Writer: Henrik Ibsen
Revised by: Richard Eyre
Director: Amanda Gaughan
Designer: Jean Chan
Having first made its debut in London in 2005, Richard Eyre’s re-imagining of Ibsen’s iconic play Hedda Gabler is now treading the floorboards of Edinburgh’s Lyceum Theatre. With Amanda Gaughan directing in her first production for the Lyceum, this latest outing for Hedda is daring and ambitious in its crusade to bring the comedy to the tragedy.
In a drama perhaps best known for its iconic depiction of the oppressed Victorian woman by the male patriarchy, this is a surprisingly humorous production that invariably seeks to raise smiles and arouse laughter from the theatre audience. Both Judge Brack’s innuendos (Benny Young) and the naïve Tesman’s frequent exclamative responses of ‘Amazing!’ (Lewis Hart) raise many a laugh, and there is great comedy in Aunt Ju-Ju’s mothering of her nephew (Sally Edwards) and in the gushing confession of Thea Elvsted (Jade Williams). Young and Hart have a captivating stage presence and demonstrate great light and shade in their respective performances. Likewise, Vari Sylvester delivers a solid performance as Berthe, while Jack Tarlton plays Eilbert with great passion and poise, though his Scottish accent mysteriously seems to sway towards RP English.
More puzzling is Nicola Daley’s performance as Hedda. Her interpretation of the infamous tragic heroine is rather like marmite – you’ll either love it or hate it.
On the one hand, her abrupt and monotone delivery jars with her manic smile which she wears throughout the entirety of the production. Her pitch, pace, tone remain virtually unaltered and this, on occasion, produces a comic affect occasionally verging on the farcical, and wanders dangerously towards a constant patronising tone, which seems barely believable. An overemphasis on the comedic means that by the time we reach the dramatic events of the final act, this persona seems worn out and overplayed – we’ve already seen it all before. Hedda’s dark and twisted nature and her disenchantment have not altered, thus the finale is lacking in climx or major revelation.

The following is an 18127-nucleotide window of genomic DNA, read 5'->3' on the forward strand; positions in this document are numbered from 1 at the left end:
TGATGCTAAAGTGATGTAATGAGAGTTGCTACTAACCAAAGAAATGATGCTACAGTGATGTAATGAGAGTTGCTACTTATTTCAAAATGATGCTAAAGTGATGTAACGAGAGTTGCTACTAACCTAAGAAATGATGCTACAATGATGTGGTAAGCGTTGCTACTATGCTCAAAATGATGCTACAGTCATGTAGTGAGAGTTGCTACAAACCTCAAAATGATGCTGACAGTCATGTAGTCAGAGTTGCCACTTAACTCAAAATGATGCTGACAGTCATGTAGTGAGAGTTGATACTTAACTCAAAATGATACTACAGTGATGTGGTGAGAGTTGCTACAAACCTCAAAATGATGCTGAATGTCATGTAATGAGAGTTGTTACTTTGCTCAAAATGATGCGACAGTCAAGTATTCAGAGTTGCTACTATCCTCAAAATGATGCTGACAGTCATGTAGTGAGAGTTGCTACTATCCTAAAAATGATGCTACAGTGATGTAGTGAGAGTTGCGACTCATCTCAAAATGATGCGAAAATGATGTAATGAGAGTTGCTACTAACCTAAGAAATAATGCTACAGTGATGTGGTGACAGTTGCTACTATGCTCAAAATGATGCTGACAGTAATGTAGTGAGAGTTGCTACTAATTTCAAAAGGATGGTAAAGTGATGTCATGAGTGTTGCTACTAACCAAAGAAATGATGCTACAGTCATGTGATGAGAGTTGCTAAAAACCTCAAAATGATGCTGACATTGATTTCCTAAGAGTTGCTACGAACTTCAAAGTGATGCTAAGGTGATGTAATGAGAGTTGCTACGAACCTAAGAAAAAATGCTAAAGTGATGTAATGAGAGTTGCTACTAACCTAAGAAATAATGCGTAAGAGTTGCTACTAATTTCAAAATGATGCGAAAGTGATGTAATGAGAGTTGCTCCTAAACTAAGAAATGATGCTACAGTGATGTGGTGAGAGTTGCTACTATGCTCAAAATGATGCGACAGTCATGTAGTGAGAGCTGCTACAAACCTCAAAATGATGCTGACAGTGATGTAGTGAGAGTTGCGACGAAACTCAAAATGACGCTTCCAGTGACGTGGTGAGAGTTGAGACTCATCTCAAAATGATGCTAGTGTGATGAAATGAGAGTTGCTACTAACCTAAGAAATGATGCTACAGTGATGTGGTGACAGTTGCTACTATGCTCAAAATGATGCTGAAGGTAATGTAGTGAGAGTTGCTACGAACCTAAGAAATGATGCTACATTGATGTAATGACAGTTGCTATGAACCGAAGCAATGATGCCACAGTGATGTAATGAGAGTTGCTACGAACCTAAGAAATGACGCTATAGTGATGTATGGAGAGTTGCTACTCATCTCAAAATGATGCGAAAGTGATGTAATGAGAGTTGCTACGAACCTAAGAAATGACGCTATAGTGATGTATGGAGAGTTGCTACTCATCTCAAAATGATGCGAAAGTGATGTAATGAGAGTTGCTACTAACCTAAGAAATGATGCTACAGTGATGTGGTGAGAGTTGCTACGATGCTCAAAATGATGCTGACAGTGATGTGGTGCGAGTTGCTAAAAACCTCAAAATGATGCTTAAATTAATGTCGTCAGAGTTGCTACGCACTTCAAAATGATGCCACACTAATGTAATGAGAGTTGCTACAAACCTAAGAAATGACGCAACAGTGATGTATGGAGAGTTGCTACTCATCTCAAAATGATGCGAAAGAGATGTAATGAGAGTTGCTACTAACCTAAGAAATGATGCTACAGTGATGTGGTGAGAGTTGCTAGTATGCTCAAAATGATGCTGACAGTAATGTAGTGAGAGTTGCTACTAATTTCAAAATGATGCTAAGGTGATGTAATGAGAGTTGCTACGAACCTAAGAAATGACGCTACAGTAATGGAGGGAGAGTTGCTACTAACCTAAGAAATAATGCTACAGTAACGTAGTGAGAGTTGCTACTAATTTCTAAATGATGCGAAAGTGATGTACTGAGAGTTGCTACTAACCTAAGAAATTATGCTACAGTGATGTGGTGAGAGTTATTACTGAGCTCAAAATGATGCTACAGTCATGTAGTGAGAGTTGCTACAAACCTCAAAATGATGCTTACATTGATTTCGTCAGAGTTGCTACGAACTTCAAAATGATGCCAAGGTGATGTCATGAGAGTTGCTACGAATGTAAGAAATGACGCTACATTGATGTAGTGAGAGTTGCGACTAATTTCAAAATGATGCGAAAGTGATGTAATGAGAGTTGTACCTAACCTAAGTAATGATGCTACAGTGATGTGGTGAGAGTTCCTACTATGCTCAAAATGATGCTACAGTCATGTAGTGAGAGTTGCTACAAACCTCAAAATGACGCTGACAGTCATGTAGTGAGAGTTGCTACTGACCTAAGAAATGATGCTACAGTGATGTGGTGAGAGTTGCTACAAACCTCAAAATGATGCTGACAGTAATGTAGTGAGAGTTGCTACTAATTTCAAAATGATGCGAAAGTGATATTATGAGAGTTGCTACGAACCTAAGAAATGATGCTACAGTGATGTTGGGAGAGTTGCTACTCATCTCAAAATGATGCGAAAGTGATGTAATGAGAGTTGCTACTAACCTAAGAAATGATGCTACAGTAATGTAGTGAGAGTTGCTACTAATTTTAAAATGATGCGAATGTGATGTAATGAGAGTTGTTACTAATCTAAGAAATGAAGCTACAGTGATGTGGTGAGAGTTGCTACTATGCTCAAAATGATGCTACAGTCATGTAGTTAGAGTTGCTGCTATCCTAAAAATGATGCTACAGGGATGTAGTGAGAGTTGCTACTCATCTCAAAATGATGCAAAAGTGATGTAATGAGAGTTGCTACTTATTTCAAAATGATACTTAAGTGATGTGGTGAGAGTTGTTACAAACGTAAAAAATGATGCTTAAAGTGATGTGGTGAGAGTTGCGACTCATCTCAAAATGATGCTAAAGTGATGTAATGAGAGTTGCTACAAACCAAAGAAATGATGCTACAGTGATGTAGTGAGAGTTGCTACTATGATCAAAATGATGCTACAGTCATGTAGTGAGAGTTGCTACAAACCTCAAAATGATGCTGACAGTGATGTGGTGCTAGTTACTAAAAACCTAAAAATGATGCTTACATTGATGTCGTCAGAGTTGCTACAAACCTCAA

Other critics may argue, however, that this delivery is deliberate and reflects Hedda’s barely disguised frustrations with her life and the ignorance of her friends and family to see her distress. If it’s a deliberate affect then it may be excused and perhaps even applauded; if not then it hardly seems pardonable.
The real star of the show, however, is the production and costume design. Jean Chan has created an incredibly dynamic set that functions on several levels. Not only does the set provide the illusion of a lofty and large space on a relatively small theatre stage, but also suggests the idea of a cage in which Hedda is entrapped and can never leave. Inspired moments such as the falling shreds of paper in the second half reinforce the strong relationship between the set design and the actors within it. The Contemporary/ Victorian mix of the costumes is also to be applauded, playing with our preconceptions of this late Victorian play, while allowing for some interesting scene changes, such as in the first half, where Hedda dances across the stage and is re-dressed into a new costume by her maids.
Lighting is also highly considered, and the production team beautifully capture the contrast in the light of the sun throughout the day and into the night.
The music, including the live use of the piano, is also highly effective, providing a mysterious, eerie quality that compliments the production and seamlessly enhances crucial scenes, including the final Act.
In short, this production of Hedda Gabler is a non-traditional re-imagining of a classic piece of realist drama, well thought out, and well worth a trip to the theatre.
Runs until 11April 2015